But the cause reported on the NewsHour tonight (in a story on leaded toys or “Toxic Toys” from China) is perhaps the most ludicrous: environmental lead (in particular in the form of leaded gasoline).  I am not making this up, a study release from what I now formally considered a prestigious source, the University Of Pittsburgh Medical Center (Lead In The Environment Causes, 2005) directly attributes this drop to efforts in the US to reduce exposure to lead.  These efforts were primarily through: phasing out leaded gasoline, lead paint, and lead plumbing.  Now this meme has apparently wriggled its way out of the crackpot journals of UPMC and into the mainstream news thanks to the NewsHour. 

Lead Paint and Violence?This theory is just slightly more specious than the farcical Church of the Flying Spaghetti Monster’s Pro-Pirate argument (that the rise of global temperatures, hurricanes, and tornadoes is inversely proportional to the number of pirates).  Hmmmm, I guess these geniuses at UPMC couldn’t imagine that poorer and less educated people, i.e. those already at a significantly higher risk of becoming violent offenders to begin with, are more likely to live in older houses in which lead is still a problem.  Or they also couldn’t somehow wrap their heads around the fact that countries with lead levels significantly higher than the US (many countries still sell leaded gas in fact) still have much lower levels of violent crime than the US.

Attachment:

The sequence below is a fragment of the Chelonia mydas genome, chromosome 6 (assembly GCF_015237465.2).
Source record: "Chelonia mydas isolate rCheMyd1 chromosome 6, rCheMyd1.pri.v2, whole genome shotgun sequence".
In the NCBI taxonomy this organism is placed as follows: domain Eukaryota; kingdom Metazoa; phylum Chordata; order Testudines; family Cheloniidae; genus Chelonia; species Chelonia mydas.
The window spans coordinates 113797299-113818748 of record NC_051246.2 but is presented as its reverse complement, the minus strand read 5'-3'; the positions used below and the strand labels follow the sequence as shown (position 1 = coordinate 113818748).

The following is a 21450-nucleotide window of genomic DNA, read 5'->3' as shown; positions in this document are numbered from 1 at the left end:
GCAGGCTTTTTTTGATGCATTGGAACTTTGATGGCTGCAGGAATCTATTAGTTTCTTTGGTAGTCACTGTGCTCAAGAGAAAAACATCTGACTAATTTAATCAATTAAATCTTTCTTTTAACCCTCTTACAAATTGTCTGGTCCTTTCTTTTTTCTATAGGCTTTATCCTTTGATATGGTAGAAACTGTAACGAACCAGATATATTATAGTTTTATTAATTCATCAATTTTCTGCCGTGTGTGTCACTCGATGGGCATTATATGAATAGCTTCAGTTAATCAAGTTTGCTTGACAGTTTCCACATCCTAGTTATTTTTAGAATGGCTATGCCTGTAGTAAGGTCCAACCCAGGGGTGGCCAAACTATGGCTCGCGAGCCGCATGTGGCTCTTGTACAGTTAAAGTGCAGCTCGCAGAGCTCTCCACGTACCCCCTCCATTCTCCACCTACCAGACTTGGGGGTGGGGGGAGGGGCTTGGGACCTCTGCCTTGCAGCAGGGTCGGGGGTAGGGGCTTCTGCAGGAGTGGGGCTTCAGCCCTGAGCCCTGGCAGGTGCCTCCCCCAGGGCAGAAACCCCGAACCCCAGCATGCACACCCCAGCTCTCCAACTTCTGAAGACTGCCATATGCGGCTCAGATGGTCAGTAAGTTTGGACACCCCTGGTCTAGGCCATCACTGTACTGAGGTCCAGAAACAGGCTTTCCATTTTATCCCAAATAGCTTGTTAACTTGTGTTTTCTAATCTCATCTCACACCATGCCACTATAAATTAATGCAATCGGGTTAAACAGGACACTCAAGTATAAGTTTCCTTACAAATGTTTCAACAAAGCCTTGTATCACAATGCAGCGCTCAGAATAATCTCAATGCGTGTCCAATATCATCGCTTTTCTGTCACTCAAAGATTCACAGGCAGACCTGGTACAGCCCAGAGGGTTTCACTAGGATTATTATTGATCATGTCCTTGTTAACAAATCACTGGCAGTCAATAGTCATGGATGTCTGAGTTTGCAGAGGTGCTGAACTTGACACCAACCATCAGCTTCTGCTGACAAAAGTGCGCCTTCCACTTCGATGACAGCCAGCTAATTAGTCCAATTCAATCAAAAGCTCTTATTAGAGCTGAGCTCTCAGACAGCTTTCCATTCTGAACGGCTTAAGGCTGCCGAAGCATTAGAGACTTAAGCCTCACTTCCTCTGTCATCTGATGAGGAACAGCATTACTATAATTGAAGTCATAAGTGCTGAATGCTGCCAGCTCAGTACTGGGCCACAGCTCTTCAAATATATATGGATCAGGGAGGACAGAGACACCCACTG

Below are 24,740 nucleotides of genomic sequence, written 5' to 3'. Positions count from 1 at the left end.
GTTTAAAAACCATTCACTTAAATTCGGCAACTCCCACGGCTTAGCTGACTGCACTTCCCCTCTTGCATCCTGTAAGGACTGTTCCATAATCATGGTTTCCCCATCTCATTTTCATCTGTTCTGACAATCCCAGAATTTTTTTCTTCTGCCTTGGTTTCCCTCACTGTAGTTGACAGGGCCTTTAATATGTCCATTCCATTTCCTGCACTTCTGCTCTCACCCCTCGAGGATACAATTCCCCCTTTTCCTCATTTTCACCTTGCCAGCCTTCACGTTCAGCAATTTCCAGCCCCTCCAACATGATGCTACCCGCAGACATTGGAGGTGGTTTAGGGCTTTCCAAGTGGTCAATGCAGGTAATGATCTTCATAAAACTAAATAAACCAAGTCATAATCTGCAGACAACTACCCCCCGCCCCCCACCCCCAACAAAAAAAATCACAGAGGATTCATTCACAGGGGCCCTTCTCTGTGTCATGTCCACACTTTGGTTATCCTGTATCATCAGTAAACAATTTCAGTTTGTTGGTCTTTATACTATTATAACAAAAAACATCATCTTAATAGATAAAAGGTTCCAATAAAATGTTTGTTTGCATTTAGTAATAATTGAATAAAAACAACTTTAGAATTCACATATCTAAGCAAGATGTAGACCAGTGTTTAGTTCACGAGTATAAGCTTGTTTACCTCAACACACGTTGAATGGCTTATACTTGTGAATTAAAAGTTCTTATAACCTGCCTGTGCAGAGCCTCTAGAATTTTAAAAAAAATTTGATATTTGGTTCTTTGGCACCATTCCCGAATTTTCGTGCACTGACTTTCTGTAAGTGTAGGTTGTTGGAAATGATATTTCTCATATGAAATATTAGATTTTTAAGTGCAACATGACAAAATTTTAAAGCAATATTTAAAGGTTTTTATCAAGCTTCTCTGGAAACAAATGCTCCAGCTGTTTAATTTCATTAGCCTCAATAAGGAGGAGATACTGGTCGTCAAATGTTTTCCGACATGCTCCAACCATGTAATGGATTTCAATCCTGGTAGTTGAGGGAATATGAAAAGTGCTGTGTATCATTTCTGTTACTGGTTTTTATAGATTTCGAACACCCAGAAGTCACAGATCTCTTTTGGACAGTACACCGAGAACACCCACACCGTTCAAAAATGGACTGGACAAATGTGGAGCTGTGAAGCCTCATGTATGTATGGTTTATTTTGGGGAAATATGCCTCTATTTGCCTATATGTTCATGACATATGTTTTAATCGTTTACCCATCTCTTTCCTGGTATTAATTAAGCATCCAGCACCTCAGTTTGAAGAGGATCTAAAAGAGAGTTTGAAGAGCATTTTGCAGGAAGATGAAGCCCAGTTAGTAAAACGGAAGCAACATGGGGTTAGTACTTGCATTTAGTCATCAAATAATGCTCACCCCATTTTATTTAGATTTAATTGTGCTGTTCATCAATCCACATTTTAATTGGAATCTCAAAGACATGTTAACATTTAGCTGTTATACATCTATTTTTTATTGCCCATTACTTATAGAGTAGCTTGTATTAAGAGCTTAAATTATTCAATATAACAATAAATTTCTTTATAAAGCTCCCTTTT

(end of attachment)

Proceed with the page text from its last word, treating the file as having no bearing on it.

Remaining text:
Viva La Pasta y Los PiratesSo unless the PBS NewsHour wants to start reporting on the Church of the Flying Spaghetti Monster and its pro-Pirate initiatives, they should not give credence to such equally meretricious arguments.